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The Jimi Hendrix Biblical Ethics Midterm Study Guide


(1)    Define civility.
(2)    What was Aristotle’s statement about civility?
(3)    Civility is more than external and must be based on what two things?
(4)    Hebrews 12 tells us to…
(5)    Four things civility is not:
(6)    Define empathy, curiosity, and teachability.
(7)    Three wrong ways to do speech:
(8)    Two rules of thumb for dealing with people with whom you disagree:
(9)    Pluralism means…
(10)  Is pluralism good or bad?
(11)  Give two examples of pluralism.
(12)  Be able to identify five principles on civility and sexuality.
(13)  What is the traditional teaching on hell? What is universalism? Is it civil to believe in or talk about hell? Why or why not?
(14)  The traditional teaching on hell shows us three things, which are…
(15)  What is meant by “all truth is God’s truth”?
(16)  A biblical example of someone who was faithful to God in a culture that did not honor God was…
(17)  Know details of the lives and ministries of Abraham Kuyper and Mother Teresa.
(18)  Five principles as we serve a slow God.
(19)  Be able to define the following: goals, motives, means.
(20)  What does God want our motives, means, and goals to be?
(21)  What was of primary importance during the pre-philosophical era?
(22)  What culture led the way in the transition from the pre-philosophical era to the philosophical era?
(23)  Who was Socrates and why was he important?
(24)  Who was Plato and why was he important?
(25)  Who was Aristotle and why was he important?
(26)  Who was Epicurus and why was he important?
(27)  Who was Zeno and why was he important?
(28)  Who was Augustine and why was he important?
(29)  What is egg nog pie and why is it important?
(30)  Who was Thomas Aquinas and why was he important?
(31)  Who was Thomas Hobbes and why was he important?
(32)  Who was David Hume and why was he important?
(33)  Who was Friedrich Nietzsche and why was he important?
(34)  Be able to define: deontological ethics, teleological ethics, and relativism ethics.
(35)  Be able to identify and give examples of: divine command, natural law, utilitarianism, and ethical egoism.
(36)  Is the Old Testament a carefully organized system of ethics or a mixture of different types of moral reasoning?
(37)  Be able to identify and describe the four types of moral reasoning found in Scripture.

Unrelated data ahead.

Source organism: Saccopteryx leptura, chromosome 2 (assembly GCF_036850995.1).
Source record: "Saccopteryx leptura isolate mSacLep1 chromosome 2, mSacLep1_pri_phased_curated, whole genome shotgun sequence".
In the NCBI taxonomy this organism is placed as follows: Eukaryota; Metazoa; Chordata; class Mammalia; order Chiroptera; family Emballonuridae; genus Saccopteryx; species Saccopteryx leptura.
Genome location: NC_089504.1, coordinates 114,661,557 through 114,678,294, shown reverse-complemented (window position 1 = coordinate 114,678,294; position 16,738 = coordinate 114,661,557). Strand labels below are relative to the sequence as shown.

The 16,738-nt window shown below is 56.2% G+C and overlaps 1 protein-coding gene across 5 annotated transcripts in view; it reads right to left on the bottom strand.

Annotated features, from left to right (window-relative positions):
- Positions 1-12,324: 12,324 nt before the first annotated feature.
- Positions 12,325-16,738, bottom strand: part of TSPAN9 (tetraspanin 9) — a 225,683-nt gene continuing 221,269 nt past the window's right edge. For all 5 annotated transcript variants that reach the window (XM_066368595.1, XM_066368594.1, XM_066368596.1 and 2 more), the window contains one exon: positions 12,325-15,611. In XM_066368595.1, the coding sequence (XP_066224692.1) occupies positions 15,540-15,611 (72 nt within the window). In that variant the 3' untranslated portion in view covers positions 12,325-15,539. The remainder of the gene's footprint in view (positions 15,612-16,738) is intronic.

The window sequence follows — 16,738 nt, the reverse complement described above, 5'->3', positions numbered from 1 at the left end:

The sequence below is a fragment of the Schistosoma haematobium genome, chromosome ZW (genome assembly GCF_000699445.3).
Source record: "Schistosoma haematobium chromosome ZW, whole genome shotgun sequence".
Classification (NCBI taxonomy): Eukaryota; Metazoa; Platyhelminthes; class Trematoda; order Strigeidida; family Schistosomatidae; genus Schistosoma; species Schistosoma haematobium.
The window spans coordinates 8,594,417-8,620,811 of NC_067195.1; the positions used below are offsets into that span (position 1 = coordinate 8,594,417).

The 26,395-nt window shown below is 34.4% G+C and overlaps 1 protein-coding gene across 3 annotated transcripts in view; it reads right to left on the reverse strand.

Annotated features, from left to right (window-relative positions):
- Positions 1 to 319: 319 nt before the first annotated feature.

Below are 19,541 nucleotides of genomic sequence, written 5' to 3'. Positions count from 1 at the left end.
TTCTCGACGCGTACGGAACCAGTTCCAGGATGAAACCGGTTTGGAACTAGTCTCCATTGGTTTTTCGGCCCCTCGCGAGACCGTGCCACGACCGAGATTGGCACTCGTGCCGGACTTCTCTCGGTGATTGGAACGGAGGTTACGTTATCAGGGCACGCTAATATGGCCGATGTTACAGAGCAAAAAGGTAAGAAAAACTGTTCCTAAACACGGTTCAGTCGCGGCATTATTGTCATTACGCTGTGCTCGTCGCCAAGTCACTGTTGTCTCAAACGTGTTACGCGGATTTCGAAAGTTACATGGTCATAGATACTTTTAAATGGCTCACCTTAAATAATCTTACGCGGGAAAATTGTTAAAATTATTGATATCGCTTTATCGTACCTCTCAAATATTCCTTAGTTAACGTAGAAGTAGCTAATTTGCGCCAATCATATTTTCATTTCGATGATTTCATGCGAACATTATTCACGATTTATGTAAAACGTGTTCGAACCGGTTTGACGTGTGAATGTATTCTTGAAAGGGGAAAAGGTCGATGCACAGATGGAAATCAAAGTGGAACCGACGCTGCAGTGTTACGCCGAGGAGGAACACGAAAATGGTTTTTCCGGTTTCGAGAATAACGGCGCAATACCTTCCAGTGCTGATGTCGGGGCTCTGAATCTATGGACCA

(38)  The foundation of Old Testament ethics is the ______.
(39)  Be able to identify and describe the three categories of Old Testament law. What part(s) should the church still obey today?
(40)  What is the central theme that unifies Old Testament ethics?
(41)  What is the Hebrew word for “holy” What were some ways Israel was set apart as a nation?
(42)  What did obedience to the Law prove?
(43)  How are the Ten Commandment different from other legal codes?
(44)  Be able to identify anything that can happen without a good, reliable ethical map.
(45)  Be able to identify the four moral action guides: principle, rule, law, command.
(46)  What is a cover principle?
(47)  Be able to give an example of a cover principle.
(48)  What is an area principle?
(49)  Be able to give an example of an area principle.
(50)  Who/What is the central figure in Christian ethics?
(51)  Who/What is the atlas of Christian ethics?
(52)  Who/What helps teach and interpret Christian ethics?
(53)  Who/What contributes ethical guidance as well, but shouldn’t be our first resort in Christian ethics?
(54)  What are the three purposes of Christian ethics?
(55)  Name the four cover principles of Christian ethics.
(56)  “Decalogue” means _______ words/sayings.
(57)  According to Rabbi, what is the most important part of the Ten Commandments? Why?
(58)  What is God? God is a…
(59)  Name and describe the four stages in God’s story.
(60)  Define what a covenant is.
(61)  Covenant of works: place in Scripture, major promise, and symbol.
(62)  Covenant of grace: place in Scripture, major promise, and symbol.
(63)  Noahic covenant: place in Scripture, major promise, and symbol.
(64)  Abrahamic covenant: place in Scripture, major promise, and symbol.
(65)  Mosaic covenant: place in Scripture, major promise, and symbol.
(66)  Davidic covenant: place in Scripture, major promise, and symbol.
(67)  New covenant: place in Scripture, major promise, and symbol.
(68)  When God commands Israel not to worship other gods, does that mean those gods exist?
(69)  Be able to name the five pagan assumptions we make in our relationships with God.
(70)  Why is the first commandment critical?
(71)  In the first commandment, we _________________ other gods and we are invited to __________________ the God of the universe.
(72)  What kind of relationship has God designed us to have with him?
(73)  What is a god?
(74)  What makes the first commandment so powerful?
(75)  The major difference between the true God and the false gods of our lives is…
(76)  Be able to identify the various pagan deities that surrounded Israel in the ancient Near East.
(77)  What are the distinguishing principles between the first and second commandments?
(78)  Why is it not enough to turn our backs on false gods?
(79)  Why were no images of God to be used in worship?
(80)  What are the three ways of misunderstanding God that result from the use of idols?